Kenneth Rijock

Kenneth Rijock

Thursday, April 3, 2014


The disclosure this week, that the US Agency for International Development (AID) ran a covert Twitter-type program in Cuba, ZunZuneo, seeking to seed unrest among twenty-somethings, through social media, and collect intelligence, is extremely disturbing. Intelligence activities are not the province of other government agencies, and this operation reminds us of a time when AID worked closely with the Central Intelligence Agency (CIA), in supporting a lethal program that makes the post-9/11 Extraordinary Rendition torture look like child's play.

The AID program, now exposed by American media, involved a covert program, that targeted young, uninvolved Cubans, with the mistaken premise that they could be manipulated towards a democratic movement, a "Cuban Spring," if you will. The plan involved using American contractors, with a Spanish front, a Cayman Islands company, and a Cayman Islands bank account. Documents reportedly uncovered ordered participants to conceal US sponsorship, at all costs.

The plan was to win the trust of young, and potentially impressionable, Cubans, through what appeared to be a benevolent information source, originating from Spain, much like the instant message culture that youth have developed a dependence upon in the developed world. Apparently, either the Cuban Government tumbled to its real sponsor, or some other issue surfaced, and it ceased to exist at least two years ago. It appears that investigative reporters found information about the program through open-source resource investigation.

The funding was hidden in the budget as funds for a Pakistani program, which raises legal and ethical issues, as well as the question of why was intelligence trade-craft employed, and buy whom. The actual Cuban telephone numbers were somehow obtained from a Cuban national, working for a Cuban governmental telecom, and living in Spain. Does this sound more and more like an intelligence operation, rather than a program designed to plant the seeds of democracy among the Cuban young ?

In my humble opinion, it never would have worked, because it ignores Cuban cultural and political realities; here's why:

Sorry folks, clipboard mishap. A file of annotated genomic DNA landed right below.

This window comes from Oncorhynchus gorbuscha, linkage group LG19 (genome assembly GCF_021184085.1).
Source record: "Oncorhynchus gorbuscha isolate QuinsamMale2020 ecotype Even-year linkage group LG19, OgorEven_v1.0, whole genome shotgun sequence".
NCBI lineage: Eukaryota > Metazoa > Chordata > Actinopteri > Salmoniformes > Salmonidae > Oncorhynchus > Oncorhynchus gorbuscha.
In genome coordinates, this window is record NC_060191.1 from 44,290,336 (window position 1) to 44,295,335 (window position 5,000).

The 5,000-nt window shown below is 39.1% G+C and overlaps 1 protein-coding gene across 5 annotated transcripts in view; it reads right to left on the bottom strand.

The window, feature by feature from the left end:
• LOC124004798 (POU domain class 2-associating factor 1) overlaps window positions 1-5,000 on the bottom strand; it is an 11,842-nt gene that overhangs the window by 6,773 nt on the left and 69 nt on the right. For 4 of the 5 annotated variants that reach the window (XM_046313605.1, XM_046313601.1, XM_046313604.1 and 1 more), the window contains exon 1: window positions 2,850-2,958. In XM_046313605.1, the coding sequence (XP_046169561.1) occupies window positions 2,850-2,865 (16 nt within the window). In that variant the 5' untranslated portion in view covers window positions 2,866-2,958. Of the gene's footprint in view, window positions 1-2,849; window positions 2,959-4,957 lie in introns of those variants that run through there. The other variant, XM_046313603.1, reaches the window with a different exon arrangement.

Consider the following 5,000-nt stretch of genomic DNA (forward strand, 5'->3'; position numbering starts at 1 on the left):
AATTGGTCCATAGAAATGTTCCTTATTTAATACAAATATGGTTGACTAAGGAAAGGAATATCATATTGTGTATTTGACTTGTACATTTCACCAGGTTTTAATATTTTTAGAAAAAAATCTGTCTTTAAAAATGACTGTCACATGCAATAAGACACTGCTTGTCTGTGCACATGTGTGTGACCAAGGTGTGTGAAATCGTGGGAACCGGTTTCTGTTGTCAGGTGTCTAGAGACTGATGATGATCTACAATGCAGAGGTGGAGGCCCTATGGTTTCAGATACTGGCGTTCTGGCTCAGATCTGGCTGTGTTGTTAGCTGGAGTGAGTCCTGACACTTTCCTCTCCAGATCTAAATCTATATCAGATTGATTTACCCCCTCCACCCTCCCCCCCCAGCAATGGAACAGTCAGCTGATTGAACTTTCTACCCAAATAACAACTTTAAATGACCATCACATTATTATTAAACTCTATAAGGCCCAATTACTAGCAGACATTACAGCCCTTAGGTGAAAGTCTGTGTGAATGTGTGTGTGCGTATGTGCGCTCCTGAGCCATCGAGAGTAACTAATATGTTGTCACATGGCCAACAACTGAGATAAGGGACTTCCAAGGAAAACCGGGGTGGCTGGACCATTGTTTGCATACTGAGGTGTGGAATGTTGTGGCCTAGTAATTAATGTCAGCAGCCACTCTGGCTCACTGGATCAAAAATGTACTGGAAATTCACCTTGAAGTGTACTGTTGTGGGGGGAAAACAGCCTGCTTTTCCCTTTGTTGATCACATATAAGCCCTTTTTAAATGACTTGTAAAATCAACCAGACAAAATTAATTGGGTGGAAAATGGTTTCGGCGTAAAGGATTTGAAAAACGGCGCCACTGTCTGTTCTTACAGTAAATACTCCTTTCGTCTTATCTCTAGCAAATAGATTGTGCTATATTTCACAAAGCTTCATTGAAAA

(1) The Cuban power elite are mainly middle-aged, and older, government functionaries, and the young have little or no influence in the corrupt, bureaucratic government agencies, that the older revolutionaries, or corrupt PEPs, command.

(2) Cubans in their twenties are generally apolitical, and much more interested in whether they can emigrate to Miami, or some other country, so long as it is not Cuba. They will not participate in futile  demonstrations in Havana; their minds are already elsewhere.

The futility of the operation having been established, we now need to move on to the consequences of the misadventure. The Agency for International Development, enjoys a positive image outside the United States, due in part to its good works, but this bogus Twitter scandal only serves to remind us that AID was not always squeaky clean. Are you old enough to remember ?

 Those of us who participated in America's war in Southeast Asia recall that AID was a partner with the Central Intelligence Agency, in rural South Vietnam, during the conflict. CIA agents routinely used AID as a cover; both agencies often jointly participated in programs designed to win the "hearts and minds" of Vietnamese civilians. It was at this time that the CIA's brutal Phoenix (Phung Hoang) program, which involved assassination of VC and VC suspects, to destroy enemy infrastructure, operated, often out of AID offices. Conservative estimates were that there were 30,000 dead; interrogation, involving torture, was standard operating procedure. AID's reputation was indelibly stained through its close working relationship with the CIA.

Intelligence work is a dirty, nasty business, and it should only be left to professionals. By diving into this operation, headfirst, without considering the social reality on the ground in Cuba, not only was the project doomed to failure, it has now tainted AID, and possibly other US Government agencies, for foreign nationals, and governments, may no longer trust that their stated benevolent mission does not obscure a hidden agenda. Didn't AID leadership know that, in the information age, the sordid details might surface ? This dumb idea could hurt good US programs abroad, and the bright light that created it should be falling upon his sword, right about now.

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